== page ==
Pact expands fight against worst form of child labor in Africa

October 11, 2017

This week, Pact announced new activities to combat child labor in mining in the Democratic Republic of Congo (DRC) through support from Google. Under the expansion, Pact will grow its work in tin mines and cobalt mines in the region formerly known as Katanga, a mineral-rich but impoverished area.

DRC’s vast mineral resources provide formal and informal employment for millions of people across the country, yet almost 70% of the country lives on less than $1 a day. With limited economic opportunities, children often make their way to mines to work, sometimes accompanying their parents. Coupled with extensive cracks in child protection systems and a cultural acceptance of child labor, as well as realities such as child-headed households, there are a variety of reasons why children work at mines.

With increasing demand for portable technology, electric vehicles, computers, batteries, and other devices that include these strategic minerals, demand for tin and cobalt continue to grow.

Since 2015, Pact has been working with local and international partners, including the tin industry association, ITRI, as well as companies like GE, Boeing, Microsoft, and Qualcomm, to address child labor in Katanga’s tin mines through the Children Out of Mining project. With positive, collective action and an integrated package of interventions, we achieved a 97% reduction in the number of children working at project mine sites after the first two years.

“We have been able to make extraordinary progress in the fight against child labor,” said Yves Bawa, Pact country director for DRC, Rwanda, and Burundi. “Across the supply chain, from miners and suppliers to buyers, we’re seeing growing commitment and capacity to support children in mining communities. Google’s commitment will allow us to expand these successes and move further into the critical cobalt supply chain.”

Google’s support will allow us to expand targeted interventions to support particularly vulnerable and older children. An initial capacity assessment of local child protection services will provide the project with a clear picture of gaps and strengths in service delivery, laying the foundation for additional initiatives and interventions in this area and for transfer of responsibility to capable government and local agencies. Additionally, we will expand Pact’s signature WORTH for Miners program, which was developed with the Dutch Government and provides literacy, numeracy, savings, and financial skills to miners to increase mining families’ economic resources and potential.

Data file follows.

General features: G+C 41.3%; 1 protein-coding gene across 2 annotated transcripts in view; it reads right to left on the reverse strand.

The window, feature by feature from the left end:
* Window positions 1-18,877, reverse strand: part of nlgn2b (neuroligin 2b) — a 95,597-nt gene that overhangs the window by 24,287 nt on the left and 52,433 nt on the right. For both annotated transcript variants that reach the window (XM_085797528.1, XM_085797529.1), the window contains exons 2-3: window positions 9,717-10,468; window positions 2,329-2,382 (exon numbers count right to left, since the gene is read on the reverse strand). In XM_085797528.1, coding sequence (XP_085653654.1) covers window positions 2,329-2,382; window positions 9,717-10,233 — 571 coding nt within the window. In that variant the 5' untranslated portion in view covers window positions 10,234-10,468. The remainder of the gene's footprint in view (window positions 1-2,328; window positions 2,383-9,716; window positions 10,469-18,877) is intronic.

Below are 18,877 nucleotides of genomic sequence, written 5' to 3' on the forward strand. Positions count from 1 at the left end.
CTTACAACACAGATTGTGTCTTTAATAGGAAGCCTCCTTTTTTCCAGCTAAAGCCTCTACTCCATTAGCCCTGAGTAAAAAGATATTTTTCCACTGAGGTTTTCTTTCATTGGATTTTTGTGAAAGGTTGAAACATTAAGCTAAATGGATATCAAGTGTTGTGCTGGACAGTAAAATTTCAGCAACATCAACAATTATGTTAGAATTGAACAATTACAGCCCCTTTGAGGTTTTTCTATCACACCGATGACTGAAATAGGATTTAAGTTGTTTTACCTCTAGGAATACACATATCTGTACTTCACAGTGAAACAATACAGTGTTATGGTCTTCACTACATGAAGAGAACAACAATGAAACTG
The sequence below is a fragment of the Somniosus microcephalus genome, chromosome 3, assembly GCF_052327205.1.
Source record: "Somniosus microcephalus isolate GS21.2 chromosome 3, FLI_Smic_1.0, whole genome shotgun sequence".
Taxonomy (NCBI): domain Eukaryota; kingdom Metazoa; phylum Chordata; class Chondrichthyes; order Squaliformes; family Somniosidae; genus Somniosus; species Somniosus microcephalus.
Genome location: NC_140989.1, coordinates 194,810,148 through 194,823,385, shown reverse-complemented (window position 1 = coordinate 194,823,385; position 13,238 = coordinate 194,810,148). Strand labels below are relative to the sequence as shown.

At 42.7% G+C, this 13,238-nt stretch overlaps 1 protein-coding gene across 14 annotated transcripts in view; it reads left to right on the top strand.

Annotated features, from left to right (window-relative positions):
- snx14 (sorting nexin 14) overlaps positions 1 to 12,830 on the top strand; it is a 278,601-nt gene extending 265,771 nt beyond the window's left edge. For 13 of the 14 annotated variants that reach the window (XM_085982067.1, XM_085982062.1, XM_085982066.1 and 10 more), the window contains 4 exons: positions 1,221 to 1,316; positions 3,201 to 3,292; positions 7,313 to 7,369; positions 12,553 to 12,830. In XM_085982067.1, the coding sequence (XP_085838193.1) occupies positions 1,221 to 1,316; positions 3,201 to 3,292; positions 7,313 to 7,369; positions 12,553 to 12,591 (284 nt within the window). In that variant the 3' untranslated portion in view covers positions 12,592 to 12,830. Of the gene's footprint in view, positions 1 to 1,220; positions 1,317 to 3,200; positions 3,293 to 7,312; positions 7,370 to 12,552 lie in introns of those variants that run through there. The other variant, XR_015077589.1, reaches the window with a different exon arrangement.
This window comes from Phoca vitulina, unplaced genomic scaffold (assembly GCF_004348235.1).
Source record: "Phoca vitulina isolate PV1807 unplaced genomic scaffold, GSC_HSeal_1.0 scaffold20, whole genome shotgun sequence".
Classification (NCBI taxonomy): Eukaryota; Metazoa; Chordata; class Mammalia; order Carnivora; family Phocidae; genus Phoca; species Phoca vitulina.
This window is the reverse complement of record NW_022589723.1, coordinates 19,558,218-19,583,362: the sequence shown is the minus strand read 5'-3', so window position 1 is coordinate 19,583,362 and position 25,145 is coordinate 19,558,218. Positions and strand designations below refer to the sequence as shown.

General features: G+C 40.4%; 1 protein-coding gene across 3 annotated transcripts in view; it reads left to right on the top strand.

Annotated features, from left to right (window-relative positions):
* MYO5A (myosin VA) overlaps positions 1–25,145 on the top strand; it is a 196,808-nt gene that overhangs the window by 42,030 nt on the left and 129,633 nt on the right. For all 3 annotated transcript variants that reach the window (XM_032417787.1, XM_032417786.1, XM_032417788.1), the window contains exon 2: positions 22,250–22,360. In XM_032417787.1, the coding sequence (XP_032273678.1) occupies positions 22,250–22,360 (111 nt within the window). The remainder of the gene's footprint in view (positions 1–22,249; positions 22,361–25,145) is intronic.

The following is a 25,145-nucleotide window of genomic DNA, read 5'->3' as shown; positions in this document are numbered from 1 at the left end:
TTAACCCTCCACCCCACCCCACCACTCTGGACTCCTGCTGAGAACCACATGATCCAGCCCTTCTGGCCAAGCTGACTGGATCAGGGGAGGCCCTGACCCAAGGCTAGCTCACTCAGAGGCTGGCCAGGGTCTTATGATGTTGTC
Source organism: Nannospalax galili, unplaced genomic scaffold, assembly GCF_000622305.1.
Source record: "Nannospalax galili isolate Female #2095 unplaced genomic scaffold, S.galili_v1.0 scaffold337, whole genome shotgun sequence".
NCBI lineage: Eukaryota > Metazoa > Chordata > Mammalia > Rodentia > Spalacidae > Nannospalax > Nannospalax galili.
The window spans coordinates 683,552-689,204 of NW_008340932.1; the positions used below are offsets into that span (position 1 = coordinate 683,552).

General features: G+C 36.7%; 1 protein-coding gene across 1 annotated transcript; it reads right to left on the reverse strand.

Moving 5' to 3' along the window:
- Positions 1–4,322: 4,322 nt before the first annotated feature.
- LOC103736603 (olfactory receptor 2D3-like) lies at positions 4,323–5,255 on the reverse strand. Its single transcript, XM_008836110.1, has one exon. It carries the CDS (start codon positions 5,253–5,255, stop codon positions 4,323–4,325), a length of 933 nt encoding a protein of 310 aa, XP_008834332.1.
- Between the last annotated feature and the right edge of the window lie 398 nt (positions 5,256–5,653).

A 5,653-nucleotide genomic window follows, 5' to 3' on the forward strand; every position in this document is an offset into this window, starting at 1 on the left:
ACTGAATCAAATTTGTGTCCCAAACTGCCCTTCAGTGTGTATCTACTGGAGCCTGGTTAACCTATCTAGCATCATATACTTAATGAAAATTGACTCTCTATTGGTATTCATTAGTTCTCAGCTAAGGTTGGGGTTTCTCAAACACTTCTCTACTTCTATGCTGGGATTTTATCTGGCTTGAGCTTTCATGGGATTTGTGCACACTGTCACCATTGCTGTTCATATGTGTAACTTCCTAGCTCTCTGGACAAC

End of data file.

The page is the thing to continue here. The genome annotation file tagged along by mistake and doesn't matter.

In cobalt mines, Google’s contribution will support the groundwork that has already begun for local ownership and commitment to addressing child labor through local committees in key mining areas, training of local suppliers on international standards, and conducting exchange visits with other mining communities addressing child labor.

Pact has been working for more than 10 years in Congo’s mining communities to address systemic changes needed to improve the lives of artisanal miners and their families on a range of issues, including child labor. Pact’s Mines to Markets program currently works in 10 countries assisting resource-dependent communities to gain lasting benefits from the more sustainable use of their natural resources. Utilizing our unique integrated approach, Pact’s work links mining to livelihoods, governance, health, the environment and strengthening of local, regional and national institutions.

For more information about Pact’s work in mining, please visit


About Pact – Pact is the promise of a better tomorrow for communities challenged by poverty and marginalization. We serve these communities because we envision a world where everyone owns their future. To do this, we build systemic solutions in partnership with local organizations, businesses and governments that create sustainable and resilient communities where those we serve are heard, capable and vibrant. On the ground in nearly 40 countries, Pact’s integrated, adaptive approach is shaping the future of international development. Visit us at